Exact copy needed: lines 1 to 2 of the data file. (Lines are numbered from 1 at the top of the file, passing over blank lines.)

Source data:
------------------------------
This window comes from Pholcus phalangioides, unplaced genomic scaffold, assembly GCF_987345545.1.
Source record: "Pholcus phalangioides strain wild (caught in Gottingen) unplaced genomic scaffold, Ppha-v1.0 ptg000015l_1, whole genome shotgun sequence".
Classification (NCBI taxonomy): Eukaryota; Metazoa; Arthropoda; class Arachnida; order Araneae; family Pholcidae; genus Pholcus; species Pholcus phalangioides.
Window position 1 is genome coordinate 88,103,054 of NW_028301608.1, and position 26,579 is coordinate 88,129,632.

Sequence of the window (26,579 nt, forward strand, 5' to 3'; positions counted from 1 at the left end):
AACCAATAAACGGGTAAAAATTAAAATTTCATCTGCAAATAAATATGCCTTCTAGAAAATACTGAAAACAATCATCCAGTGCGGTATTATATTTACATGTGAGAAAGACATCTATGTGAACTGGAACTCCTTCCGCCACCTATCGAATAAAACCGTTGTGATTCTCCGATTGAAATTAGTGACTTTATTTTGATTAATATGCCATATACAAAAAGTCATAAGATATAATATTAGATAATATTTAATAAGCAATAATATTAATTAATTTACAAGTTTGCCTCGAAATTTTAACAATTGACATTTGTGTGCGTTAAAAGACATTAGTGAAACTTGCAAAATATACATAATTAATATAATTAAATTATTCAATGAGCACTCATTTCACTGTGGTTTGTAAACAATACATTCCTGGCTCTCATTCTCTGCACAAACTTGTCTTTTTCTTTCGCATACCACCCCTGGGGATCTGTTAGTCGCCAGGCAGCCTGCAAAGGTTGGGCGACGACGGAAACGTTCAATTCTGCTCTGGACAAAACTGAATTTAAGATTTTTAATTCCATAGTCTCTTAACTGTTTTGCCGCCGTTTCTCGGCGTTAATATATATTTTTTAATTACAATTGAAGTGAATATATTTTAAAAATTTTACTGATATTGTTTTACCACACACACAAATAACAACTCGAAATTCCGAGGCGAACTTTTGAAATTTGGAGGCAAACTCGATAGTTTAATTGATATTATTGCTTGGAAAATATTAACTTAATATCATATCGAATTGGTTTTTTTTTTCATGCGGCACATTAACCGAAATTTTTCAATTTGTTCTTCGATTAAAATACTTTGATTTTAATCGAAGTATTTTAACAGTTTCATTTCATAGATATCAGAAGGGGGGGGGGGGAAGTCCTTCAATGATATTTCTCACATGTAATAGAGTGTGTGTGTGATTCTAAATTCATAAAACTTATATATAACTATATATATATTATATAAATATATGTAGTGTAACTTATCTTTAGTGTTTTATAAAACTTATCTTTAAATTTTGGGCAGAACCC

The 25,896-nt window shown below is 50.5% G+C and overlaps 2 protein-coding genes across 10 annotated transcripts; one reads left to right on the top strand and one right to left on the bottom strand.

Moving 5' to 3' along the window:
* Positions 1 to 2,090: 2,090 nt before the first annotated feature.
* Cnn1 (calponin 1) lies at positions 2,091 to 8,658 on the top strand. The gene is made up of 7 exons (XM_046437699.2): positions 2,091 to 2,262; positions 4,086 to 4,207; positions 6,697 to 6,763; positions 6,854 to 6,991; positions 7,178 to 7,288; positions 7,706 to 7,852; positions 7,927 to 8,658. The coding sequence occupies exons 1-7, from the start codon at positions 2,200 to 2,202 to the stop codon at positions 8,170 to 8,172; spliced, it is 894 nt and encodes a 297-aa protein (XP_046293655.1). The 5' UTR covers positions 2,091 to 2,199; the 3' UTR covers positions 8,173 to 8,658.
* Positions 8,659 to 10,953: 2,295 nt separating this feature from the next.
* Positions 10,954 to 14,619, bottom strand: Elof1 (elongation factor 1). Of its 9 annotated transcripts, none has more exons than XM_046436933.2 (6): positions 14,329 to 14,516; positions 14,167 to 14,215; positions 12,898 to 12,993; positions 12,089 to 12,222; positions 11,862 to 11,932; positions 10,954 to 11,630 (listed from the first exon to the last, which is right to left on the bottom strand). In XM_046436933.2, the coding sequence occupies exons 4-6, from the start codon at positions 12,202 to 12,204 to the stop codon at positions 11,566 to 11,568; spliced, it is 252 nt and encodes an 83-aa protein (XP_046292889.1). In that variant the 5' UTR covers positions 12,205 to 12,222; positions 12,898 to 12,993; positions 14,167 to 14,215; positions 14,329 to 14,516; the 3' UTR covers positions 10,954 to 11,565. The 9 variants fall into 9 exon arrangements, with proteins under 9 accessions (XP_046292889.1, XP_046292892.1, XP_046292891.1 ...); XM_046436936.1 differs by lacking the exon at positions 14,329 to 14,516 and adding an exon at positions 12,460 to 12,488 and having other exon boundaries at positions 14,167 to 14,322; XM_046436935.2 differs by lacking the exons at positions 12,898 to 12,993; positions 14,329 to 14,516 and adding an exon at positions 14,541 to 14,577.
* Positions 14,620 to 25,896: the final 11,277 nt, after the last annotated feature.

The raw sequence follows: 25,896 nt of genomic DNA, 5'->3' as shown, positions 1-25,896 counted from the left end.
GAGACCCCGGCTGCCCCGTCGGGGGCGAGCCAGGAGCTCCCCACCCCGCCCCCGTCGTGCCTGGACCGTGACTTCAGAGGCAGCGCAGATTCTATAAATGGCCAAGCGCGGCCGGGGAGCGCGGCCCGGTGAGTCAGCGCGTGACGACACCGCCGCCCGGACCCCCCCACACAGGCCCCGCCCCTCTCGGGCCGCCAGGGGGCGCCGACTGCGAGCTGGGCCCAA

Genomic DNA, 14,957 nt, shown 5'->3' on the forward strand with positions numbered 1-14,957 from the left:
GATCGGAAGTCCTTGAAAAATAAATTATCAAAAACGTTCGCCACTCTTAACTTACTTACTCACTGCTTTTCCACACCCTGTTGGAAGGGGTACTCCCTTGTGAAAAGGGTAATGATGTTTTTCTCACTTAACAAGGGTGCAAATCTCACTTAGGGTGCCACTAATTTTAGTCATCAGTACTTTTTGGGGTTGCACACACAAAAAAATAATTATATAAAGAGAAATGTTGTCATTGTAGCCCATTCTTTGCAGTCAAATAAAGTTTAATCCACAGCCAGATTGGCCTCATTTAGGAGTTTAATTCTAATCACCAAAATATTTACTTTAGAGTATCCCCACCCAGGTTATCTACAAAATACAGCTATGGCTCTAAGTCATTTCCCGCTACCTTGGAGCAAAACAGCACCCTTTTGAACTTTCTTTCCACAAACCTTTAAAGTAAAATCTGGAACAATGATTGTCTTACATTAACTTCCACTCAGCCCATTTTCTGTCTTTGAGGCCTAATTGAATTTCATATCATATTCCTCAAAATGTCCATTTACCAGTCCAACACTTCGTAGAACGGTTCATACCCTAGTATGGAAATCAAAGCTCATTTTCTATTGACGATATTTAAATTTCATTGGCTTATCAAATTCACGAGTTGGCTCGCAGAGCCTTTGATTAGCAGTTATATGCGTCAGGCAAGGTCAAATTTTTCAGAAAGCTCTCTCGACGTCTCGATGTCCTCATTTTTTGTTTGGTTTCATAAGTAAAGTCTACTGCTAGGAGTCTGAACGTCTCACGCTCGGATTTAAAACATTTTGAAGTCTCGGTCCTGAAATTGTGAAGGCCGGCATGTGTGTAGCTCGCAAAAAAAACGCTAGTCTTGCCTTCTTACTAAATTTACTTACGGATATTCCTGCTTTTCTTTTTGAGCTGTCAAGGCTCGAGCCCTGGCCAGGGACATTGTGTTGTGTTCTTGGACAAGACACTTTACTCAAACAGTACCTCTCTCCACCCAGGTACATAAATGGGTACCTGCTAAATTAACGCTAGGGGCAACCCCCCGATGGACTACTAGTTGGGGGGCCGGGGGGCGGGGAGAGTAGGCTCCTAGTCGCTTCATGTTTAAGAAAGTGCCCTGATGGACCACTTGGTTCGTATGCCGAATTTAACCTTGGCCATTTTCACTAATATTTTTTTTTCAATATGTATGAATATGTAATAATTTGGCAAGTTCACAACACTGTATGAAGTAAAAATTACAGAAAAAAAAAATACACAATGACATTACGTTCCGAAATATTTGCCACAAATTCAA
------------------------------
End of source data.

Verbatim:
This window comes from Pholcus phalangioides, unplaced genomic scaffold, assembly GCF_987345545.1.
Source record: "Pholcus phalangioides strain wild (caught in Gottingen) unplaced genomic scaffold, Ppha-v1.0 ptg000015l_1, whole genome shotgun sequence".